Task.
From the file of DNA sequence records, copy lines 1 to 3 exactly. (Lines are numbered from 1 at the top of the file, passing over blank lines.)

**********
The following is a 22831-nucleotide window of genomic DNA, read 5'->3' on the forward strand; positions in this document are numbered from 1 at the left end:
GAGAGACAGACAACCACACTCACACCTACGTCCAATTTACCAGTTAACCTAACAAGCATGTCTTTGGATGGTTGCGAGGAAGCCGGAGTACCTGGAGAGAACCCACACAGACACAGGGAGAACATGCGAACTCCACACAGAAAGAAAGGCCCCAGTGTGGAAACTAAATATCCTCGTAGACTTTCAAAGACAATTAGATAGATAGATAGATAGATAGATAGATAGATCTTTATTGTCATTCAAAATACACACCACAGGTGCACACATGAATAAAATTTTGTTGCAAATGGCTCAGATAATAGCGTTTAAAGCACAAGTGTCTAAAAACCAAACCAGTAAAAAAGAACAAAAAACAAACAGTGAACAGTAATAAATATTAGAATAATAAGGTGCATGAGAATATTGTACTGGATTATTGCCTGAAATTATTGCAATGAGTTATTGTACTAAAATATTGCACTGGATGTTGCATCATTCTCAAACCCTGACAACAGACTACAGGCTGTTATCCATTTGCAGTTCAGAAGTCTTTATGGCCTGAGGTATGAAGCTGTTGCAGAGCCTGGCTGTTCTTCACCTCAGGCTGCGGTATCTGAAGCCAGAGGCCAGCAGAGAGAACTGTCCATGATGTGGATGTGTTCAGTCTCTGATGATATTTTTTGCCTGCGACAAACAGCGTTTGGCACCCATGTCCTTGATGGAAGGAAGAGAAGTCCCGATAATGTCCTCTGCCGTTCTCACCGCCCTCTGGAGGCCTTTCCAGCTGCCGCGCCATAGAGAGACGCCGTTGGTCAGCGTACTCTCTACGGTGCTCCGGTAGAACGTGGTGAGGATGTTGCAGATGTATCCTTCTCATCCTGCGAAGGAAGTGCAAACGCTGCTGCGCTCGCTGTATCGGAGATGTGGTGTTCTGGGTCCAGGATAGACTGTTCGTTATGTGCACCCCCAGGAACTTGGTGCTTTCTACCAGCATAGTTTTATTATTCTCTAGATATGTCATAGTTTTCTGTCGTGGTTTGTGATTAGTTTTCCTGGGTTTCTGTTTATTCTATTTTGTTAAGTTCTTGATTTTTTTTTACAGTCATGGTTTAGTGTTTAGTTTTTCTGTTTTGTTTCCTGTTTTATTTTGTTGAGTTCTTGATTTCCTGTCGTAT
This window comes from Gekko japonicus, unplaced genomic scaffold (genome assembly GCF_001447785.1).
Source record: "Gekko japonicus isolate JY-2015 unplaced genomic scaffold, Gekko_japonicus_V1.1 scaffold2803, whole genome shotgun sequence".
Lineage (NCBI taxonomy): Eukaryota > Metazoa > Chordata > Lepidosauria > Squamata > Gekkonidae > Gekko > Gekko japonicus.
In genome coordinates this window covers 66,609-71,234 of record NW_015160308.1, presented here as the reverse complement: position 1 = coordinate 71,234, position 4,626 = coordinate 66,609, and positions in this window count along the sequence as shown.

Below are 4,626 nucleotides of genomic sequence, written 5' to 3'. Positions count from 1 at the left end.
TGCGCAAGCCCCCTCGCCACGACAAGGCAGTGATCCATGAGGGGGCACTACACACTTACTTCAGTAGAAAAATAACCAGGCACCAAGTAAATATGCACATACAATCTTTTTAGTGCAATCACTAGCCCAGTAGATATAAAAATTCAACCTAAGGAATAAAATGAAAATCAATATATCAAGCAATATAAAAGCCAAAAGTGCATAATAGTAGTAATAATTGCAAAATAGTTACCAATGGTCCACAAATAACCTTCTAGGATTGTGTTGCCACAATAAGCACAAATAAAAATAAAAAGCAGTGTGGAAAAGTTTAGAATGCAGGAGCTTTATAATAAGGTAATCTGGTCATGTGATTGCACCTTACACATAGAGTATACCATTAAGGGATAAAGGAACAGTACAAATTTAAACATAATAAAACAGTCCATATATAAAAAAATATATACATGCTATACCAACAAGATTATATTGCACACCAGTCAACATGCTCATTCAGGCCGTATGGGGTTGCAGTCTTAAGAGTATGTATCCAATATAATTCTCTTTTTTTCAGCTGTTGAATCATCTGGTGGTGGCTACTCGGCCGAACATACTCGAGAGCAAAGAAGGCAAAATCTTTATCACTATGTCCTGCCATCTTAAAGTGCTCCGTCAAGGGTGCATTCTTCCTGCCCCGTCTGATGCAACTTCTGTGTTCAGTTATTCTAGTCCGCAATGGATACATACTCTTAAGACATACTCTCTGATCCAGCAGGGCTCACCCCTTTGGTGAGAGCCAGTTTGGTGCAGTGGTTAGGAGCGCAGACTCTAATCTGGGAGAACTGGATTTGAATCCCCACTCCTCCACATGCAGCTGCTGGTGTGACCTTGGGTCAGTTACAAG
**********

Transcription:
The following is a 22831-nucleotide window of genomic DNA, read 5'->3' on the forward strand; positions in this document are numbered from 1 at the left end:
GAGAGACAGACAACCACACTCACACCTACGTCCAATTTACCAGTTAACCTAACAAGCATGTCTTTGGATGGTTGCGAGGAAGCCGGAGTACCTGGAGAGAACCCACACAGACACAGGGAGAACATGCGAACTCCACACAGAAAGAAAGGCCCCAGTGTGGAAACTAAATATCCTCGTAGACTTTCAAAGACAATTAGATAGATAGATAGATAGATAGATAGATAGATCTTTATTGTCATTCAAAATACACACCACAGGTGCACACATGAATAAAATTTTGTTGCAAATGGCTCAGATAATAGCGTTTAAAGCACAAGTGTCTAAAAACCAAACCAGTAAAAAAGAACAAAAAACAAACAGTGAACAGTAATAAATATTAGAATAATAAGGTGCATGAGAATATTGTACTGGATTATTGCCTGAAATTATTGCAATGAGTTATTGTACTAAAATATTGCACTGGATGTTGCATCATTCTCAAACCCTGACAACAGACTACAGGCTGTTATCCATTTGCAGTTCAGAAGTCTTTATGGCCTGAGGTATGAAGCTGTTGCAGAGCCTGGCTGTTCTTCACCTCAGGCTGCGGTATCTGAAGCCAGAGGCCAGCAGAGAGAACTGTCCATGATGTGGATGTGTTCAGTCTCTGATGATATTTTTTGCCTGCGACAAACAGCGTTTGGCACCCATGTCCTTGATGGAAGGAAGAGAAGTCCCGATAATGTCCTCTGCCGTTCTCACCGCCCTCTGGAGGCCTTTCCAGCTGCCGCGCCATAGAGAGACGCCGTTGGTCAGCGTACTCTCTACGGTGCTCCGGTAGAACGTGGTGAGGATGTTGCAGATGTATCCTTCTCATCCTGCGAAGGAAGTGCAAACGCTGCTGCGCTCGCTGTATCGGAGATGTGGTGTTCTGGGTCCAGGATAGACTGTTCGTTATGTGCACCCCCAGGAACTTGGTGCTTTCTACCAGCATAGTTTTATTATTCTCTAGATATGTCATAGTTTTCTGTCGTGGTTTGTGATTAGTTTTCCTGGGTTTCTGTTTATTCTATTTTGTTAAGTTCTTGATTTTTTTTTACAGTCATGGTTTAGTGTTTAGTTTTTCTGTTTTGTTTCCTGTTTTATTTTGTTGAGTTCTTGATTTCCTGTCGTAT
This window comes from Gekko japonicus, unplaced genomic scaffold (genome assembly GCF_001447785.1).